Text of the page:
Araújo, Susana; Henriques, Isabel S; Leandro, Sérgio Miguel; Alves, Artur; Pereira, Anabela; Correia, António

    2014-02-01

    Gulls were reported as sources of fecal pollution in coastal environments and potential vectors of human infections. Microbial source tracking (MST) methods were rarely tested to identify this pollution origin. This study was conducted to ascertain the source of water fecal contamination in the Berlenga Island, Portugal. A total of 169 Escherichia coli isolates from human sewage, 423 isolates from gull feces and 334 water isolates were analyzed by BOX-PCR. An average correct classification of 79.3% was achieved. When an 85% similarity cutoff was applied 24% of water isolates were present in gull feces against 2.7% detected in sewage. Jackknifing resulted in 29.3% of water isolates classified as gull, and 10.8% classified as human. Results indicate that gulls constitute a major source of water contamination in the Berlenga Island. This study validated a methodology to differentiate human and gull fecal pollution sources in a real case of a contaminated beach. PMID:24140684

  5. Flow fingerprinting fecal pollution and suspended solids in stormwater runoff from an urban coastal watershed.

    PubMed

    Surbeck, Cristiane Q; Jiang, Sunny C; Ahn, Jong Ho; Grant, Stanley B

    2006-07-15

    Field studies were conducted to characterize the concentration vs streamflow relationships (or "flow fingerprints") of fecal pollution and suspended solids in stormwater runoff from the Santa Ana River watershed, the largest watershed in southern California. The concentrations of fecal indicator bacteria and F+ coliphages (viruses infecting E. coli) exhibit little-to-no dependence on streamflow rates, whereas the concentrations of total suspended solids (TSS) exhibit a very strong (power-law) dependence on streamflow rates. The different flow fingerprints observed for fecal pollutants, on one hand, and TSS, on the other hand, reflect different sources and transport pathways for these stormwater constituents. The flow-independent nature of fecal indicator bacteria and F+ coliphages is consistent with the idea that these contaminants are ubiquitously present on the surface of the urban landscape and rapidly partition into the surface water as the landscape is wetted by rainfall. The flow-dependent nature of TSS, on the other hand, is usually ascribed to the shear-induced erosion of channel bed sediments and/or the expansion of drainage area contributing to runoff. The apparent ubiquity of fecal indicator bacteria and F+ coliphages, together with the very high storm-loading rates of fecal indicator bacteria and the low detection frequency of human adenovirus and human enterovirus, suggest that fecal pollution in stormwater runoff from the Santa Ana River watershed is primarily of nonhuman waste origin. PMID:16903282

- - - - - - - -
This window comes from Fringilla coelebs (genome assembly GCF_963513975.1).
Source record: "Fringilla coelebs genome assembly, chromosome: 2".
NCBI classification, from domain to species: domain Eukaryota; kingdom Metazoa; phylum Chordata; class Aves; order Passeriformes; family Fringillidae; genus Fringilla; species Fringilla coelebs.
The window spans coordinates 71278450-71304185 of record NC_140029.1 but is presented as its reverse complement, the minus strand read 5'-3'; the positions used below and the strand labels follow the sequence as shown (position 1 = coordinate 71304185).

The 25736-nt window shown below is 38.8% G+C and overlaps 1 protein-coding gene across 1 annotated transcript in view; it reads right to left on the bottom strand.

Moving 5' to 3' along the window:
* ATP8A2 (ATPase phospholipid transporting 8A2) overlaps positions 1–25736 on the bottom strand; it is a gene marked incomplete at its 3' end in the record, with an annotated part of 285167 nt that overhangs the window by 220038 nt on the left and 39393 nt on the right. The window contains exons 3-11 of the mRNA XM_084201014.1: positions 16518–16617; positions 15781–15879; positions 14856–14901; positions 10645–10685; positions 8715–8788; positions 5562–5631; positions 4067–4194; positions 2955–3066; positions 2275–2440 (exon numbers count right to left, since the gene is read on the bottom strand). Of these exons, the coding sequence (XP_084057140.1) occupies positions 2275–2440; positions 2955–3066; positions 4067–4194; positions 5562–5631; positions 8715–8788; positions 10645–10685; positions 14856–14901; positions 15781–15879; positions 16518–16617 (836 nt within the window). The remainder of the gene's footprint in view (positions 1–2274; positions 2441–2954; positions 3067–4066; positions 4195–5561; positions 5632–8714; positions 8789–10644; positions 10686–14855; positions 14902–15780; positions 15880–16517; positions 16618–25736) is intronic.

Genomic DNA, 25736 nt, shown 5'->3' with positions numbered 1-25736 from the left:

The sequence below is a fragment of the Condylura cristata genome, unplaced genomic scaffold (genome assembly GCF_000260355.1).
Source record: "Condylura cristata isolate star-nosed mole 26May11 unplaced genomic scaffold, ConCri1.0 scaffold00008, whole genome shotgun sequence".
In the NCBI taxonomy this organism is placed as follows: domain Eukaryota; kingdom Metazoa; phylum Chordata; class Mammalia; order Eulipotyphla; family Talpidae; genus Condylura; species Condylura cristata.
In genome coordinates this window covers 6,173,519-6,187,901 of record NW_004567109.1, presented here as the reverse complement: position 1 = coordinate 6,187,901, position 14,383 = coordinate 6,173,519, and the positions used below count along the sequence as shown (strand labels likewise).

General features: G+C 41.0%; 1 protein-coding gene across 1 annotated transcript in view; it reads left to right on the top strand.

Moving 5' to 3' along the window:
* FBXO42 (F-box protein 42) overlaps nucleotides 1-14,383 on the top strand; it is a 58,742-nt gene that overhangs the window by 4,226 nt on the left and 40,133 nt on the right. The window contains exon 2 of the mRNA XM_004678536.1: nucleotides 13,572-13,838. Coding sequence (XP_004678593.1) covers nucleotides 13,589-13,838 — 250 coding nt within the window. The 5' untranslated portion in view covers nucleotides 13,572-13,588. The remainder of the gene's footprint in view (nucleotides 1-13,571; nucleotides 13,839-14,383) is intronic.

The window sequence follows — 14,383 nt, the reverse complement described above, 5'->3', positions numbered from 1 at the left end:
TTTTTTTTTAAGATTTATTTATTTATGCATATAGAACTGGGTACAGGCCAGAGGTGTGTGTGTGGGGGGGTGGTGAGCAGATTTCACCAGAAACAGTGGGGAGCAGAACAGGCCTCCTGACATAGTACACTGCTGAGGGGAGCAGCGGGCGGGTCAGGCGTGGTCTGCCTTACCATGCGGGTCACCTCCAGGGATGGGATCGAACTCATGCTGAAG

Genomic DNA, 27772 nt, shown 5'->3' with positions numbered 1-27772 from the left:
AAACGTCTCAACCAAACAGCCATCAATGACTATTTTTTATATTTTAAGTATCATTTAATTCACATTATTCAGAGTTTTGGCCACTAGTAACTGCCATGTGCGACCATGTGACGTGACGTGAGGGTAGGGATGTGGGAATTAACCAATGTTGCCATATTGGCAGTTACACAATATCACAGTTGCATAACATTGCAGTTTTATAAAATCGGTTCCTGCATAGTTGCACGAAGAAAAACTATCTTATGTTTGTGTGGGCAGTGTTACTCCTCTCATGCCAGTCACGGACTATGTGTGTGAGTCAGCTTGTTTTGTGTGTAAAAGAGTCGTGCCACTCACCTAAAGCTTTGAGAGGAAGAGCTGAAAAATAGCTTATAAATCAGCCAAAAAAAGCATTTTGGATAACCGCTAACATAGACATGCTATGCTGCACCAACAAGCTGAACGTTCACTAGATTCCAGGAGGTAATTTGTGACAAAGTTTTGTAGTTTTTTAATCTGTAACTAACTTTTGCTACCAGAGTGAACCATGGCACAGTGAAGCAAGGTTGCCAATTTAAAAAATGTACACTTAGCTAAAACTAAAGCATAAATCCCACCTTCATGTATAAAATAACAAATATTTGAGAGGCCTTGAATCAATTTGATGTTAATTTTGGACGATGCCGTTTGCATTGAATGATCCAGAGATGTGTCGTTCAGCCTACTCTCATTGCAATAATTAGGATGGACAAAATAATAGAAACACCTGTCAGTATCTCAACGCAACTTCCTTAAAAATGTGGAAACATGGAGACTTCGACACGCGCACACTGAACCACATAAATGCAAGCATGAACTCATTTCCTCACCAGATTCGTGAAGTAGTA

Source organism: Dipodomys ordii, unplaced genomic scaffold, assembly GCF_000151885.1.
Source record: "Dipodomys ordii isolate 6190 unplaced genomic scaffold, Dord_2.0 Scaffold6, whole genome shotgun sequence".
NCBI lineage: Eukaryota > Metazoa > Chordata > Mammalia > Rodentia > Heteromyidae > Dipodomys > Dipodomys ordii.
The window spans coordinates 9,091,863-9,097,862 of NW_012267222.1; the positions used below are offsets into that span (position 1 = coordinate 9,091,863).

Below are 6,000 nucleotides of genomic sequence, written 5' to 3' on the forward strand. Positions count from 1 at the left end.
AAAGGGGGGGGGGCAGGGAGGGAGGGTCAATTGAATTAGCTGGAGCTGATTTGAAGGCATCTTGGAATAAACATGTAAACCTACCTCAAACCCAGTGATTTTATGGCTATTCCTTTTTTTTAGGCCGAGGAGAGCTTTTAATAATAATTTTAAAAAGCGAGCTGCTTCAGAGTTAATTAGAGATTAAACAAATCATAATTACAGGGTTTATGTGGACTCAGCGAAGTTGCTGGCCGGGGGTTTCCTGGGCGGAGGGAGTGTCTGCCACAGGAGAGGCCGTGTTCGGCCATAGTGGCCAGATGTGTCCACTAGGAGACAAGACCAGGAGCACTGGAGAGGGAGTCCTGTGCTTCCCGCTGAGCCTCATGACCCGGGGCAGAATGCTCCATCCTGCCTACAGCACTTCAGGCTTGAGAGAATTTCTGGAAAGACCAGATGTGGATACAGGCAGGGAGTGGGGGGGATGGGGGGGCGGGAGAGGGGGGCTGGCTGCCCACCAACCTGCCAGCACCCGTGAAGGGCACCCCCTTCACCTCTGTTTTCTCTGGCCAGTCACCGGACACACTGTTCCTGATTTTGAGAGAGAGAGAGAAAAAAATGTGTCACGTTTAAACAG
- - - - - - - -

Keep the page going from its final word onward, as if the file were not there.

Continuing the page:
6. CHEMICAL INDICATORS OF HUMAN FECAL CONTAMINATION

    EPA Science Inventory

    Currently, the quality of drinking and recreational waters is estimated through the measurement of fecal bacteria such as Escherichia coli and Enterococci. However, since it takes time for the microorganisms to grow and be detected, their utility as indicators of human fecal co...

  7. Development of Cross-Assembly Phage PCR-Based Methods for Human Fecal Source Identification

    EPA Science Inventory

    Technologies that can characterize human fecal pollution in environmental waters offer many advantages over traditional general indicator approaches. However, many human-associated methods cross-react with non-human animal sources and lack suitable sensitivity for fecal source id...

  8. Comparing wastewater chemicals, indicator bacteria concentrations, and bacterial pathogen genes as fecal pollution indicators

    USGS Publications Warehouse

    Haack, S.K.; Duris, J.W.; Fogarty, L.R.; Kolpin, D.W.; Focazio, M.J.; Furlong, E.T.; Meyer, M.T.

    2009-01-01